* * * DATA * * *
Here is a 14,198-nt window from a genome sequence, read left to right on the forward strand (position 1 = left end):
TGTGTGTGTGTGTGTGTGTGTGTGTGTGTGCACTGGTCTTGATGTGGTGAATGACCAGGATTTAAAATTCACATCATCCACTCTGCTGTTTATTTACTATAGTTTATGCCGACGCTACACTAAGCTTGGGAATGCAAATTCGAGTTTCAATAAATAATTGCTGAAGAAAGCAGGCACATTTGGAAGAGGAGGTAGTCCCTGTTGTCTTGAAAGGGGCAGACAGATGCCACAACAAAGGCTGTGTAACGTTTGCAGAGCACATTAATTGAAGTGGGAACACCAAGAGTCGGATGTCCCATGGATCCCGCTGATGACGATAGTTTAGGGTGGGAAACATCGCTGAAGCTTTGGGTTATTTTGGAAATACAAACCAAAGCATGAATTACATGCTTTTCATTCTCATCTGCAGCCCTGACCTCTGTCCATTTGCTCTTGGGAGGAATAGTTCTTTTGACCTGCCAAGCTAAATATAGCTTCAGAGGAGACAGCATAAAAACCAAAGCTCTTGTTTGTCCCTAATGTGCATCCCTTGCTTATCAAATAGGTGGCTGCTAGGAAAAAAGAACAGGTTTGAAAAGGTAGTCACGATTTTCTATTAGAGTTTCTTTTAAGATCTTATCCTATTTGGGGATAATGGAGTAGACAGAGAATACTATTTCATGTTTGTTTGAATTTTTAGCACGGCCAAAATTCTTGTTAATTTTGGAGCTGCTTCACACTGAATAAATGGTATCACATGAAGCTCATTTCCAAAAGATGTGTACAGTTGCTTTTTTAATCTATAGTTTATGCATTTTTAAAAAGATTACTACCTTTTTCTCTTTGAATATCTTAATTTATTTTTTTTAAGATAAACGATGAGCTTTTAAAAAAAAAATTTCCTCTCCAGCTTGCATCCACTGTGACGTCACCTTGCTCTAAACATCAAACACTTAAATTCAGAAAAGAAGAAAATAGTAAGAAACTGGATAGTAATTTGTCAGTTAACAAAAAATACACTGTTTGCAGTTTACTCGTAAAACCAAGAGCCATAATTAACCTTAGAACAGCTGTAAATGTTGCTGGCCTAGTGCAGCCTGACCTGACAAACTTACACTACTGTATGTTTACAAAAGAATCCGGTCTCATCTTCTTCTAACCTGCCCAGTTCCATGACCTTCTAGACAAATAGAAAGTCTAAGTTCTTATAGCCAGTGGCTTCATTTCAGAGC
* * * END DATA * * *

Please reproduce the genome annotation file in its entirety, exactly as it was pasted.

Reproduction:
Here is a 14,198-nt window from a genome sequence, read left to right on the forward strand (position 1 = left end):
TGTGTGTGTGTGTGTGTGTGTGTGTGTGTGCACTGGTCTTGATGTGGTGAATGACCAGGATTTAAAATTCACATCATCCACTCTGCTGTTTATTTACTATAGTTTATGCCGACGCTACACTAAGCTTGGGAATGCAAATTCGAGTTTCAATAAATAATTGCTGAAGAAAGCAGGCACATTTGGAAGAGGAGGTAGTCCCTGTTGTCTTGAAAGGGGCAGACAGATGCCACAACAAAGGCTGTGTAACGTTTGCAGAGCACATTAATTGAAGTGGGAACACCAAGAGTCGGATGTCCCATGGATCCCGCTGATGACGATAGTTTAGGGTGGGAAACATCGCTGAAGCTTTGGGTTATTTTGGAAATACAAACCAAAGCATGAATTACATGCTTTTCATTCTCATCTGCAGCCCTGACCTCTGTCCATTTGCTCTTGGGAGGAATAGTTCTTTTGACCTGCCAAGCTAAATATAGCTTCAGAGGAGACAGCATAAAAACCAAAGCTCTTGTTTGTCCCTAATGTGCATCCCTTGCTTATCAAATAGGTGGCTGCTAGGAAAAAAGAACAGGTTTGAAAAGGTAGTCACGATTTTCTATTAGAGTTTCTTTTAAGATCTTATCCTATTTGGGGATAATGGAGTAGACAGAGAATACTATTTCATGTTTGTTTGAATTTTTAGCACGGCCAAAATTCTTGTTAATTTTGGAGCTGCTTCACACTGAATAAATGGTATCACATGAAGCTCATTTCCAAAAGATGTGTACAGTTGCTTTTTTAATCTATAGTTTATGCATTTTTAAAAAGATTACTACCTTTTTCTCTTTGAATATCTTAATTTATTTTTTTTAAGATAAACGATGAGCTTTTAAAAAAAAAATTTCCTCTCCAGCTTGCATCCACTGTGACGTCACCTTGCTCTAAACATCAAACACTTAAATTCAGAAAAGAAGAAAATAGTAAGAAACTGGATAGTAATTTGTCAGTTAACAAAAAATACACTGTTTGCAGTTTACTCGTAAAACCAAGAGCCATAATTAACCTTAGAACAGCTGTAAATGTTGCTGGCCTAGTGCAGCCTGACCTGACAAACTTACACTACTGTATGTTTACAAAAGAATCCGGTCTCATCTTCTTCTAACCTGCCCAGTTCCATGACCTTCTAGACAAATAGAAAGTCTAAGTTCTTATAGCCAGTGGCTTCATTTCAGAGC